The issue becomes whether this error requires reversal. There appears to be no case law on this issue. Although we can not see how this could "have affected the outcome of the case,"4  we leave determination of this issue for another day. Appellant failed to raise this issue at trial or on appeal, therefore, it is not properly before this Court. See Carmon v. Lubrizol Corp., 17 F.3d 791 (5th Cir. 1994) (holding that while this Court liberally construes briefs in determining issues presented for review, issues not raised at all are waived); Picco v. Global Marine Drilling Co., 900 F.2d 846 (5th Cir. 1990) (holding that an argument not presented to the district court nor raised in appellate briefs nor raised prior to oral argument was not properly preserved for appeal).

Appellant contends that the lower court erred by allowing counsel for the defendants to use peremptory strikes in a discriminatory manner in contravention to Batson v. Kentucky, 476 U.S. 79, 106 S. Ct. 1712, 90 L. Ed. 2d 69 (1986). During jury selection the magistrate judge asked Mrs. Paul, a member of the venire, whether she and her husband were employed. She responded that she was a housewife and her husband was retired. Mrs. Paul was the only juror belonging to the same minority class as Appellant--African-American. Defense counsel struck Mrs. Paul and Appellant objected with a Batson motion. The magistrate judge overruled the objection on the grounds that he felt that Mrs. Paul was hostile and did not want to be in the courtroom.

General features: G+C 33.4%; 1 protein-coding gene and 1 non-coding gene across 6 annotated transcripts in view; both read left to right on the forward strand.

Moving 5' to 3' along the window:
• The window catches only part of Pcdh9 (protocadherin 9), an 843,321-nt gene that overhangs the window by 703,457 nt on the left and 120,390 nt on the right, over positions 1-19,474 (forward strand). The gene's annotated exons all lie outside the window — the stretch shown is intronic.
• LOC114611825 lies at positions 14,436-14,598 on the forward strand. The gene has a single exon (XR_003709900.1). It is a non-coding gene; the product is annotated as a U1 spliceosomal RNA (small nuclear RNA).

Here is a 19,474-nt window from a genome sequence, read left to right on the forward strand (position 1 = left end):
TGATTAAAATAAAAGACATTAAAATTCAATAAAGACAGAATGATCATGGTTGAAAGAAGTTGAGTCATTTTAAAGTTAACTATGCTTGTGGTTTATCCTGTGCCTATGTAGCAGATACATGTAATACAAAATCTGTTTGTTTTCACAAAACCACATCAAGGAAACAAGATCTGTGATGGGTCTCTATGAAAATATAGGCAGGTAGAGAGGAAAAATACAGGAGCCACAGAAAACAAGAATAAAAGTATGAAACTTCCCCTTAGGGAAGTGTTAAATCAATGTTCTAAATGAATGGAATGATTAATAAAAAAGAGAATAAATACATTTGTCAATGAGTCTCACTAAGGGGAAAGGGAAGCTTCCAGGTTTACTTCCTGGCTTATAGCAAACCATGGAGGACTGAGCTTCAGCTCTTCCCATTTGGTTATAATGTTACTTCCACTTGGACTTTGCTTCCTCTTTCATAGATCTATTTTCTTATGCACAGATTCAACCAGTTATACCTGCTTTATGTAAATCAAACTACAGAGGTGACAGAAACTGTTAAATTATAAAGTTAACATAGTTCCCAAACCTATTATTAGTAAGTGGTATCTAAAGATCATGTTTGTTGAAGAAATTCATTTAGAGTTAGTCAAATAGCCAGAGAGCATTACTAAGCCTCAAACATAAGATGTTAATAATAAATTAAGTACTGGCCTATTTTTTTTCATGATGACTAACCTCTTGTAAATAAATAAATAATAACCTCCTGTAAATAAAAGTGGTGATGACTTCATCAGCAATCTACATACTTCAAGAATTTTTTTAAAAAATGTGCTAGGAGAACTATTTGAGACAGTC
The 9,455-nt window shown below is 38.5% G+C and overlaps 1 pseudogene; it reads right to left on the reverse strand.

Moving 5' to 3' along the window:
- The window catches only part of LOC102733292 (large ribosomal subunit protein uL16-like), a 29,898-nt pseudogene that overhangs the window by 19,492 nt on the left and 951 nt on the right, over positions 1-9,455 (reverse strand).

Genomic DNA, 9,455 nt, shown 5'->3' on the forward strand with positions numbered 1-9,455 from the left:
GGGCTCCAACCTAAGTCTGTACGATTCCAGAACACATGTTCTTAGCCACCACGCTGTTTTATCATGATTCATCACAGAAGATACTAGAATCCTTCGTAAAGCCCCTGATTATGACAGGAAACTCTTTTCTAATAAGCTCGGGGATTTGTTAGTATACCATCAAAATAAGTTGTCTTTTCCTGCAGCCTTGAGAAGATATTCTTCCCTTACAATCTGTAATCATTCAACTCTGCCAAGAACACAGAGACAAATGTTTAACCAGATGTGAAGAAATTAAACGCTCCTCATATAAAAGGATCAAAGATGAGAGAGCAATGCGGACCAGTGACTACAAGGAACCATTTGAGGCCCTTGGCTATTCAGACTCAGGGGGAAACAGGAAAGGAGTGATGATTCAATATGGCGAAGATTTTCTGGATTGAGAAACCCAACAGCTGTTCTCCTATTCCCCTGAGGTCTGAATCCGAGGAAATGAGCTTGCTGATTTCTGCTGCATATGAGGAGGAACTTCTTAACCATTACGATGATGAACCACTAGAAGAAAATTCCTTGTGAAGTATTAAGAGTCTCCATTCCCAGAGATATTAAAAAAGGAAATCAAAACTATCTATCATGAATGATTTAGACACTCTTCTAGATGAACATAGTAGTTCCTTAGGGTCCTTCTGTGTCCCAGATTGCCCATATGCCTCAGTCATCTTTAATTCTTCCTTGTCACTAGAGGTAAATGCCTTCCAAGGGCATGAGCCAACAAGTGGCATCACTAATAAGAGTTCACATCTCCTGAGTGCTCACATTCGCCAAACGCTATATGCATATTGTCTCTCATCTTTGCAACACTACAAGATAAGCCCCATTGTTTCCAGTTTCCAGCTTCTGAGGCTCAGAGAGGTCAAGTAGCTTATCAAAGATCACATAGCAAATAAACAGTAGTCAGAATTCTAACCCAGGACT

"We pay great deference to the trial judge's decision regarding a Batson motion." United States v. Hinojosa, 958 F.2d 624, 632 (5th Cir. 1992). "The trial judge's decision rests upon a credibility determination, and, thus, we interfere with that decision only if it is clearly erroneous or an abuse of discretion." Id. A judge's decision to allow the exclusion of a juror because of a given reason, for example, insufficient education, is reviewed under the abuse of discretion standard. Id. Whether the juror actually falls within the given reason, whether the venireman's education is insufficient, is a factual determination reviewed under the clearly erroneous standard. Id.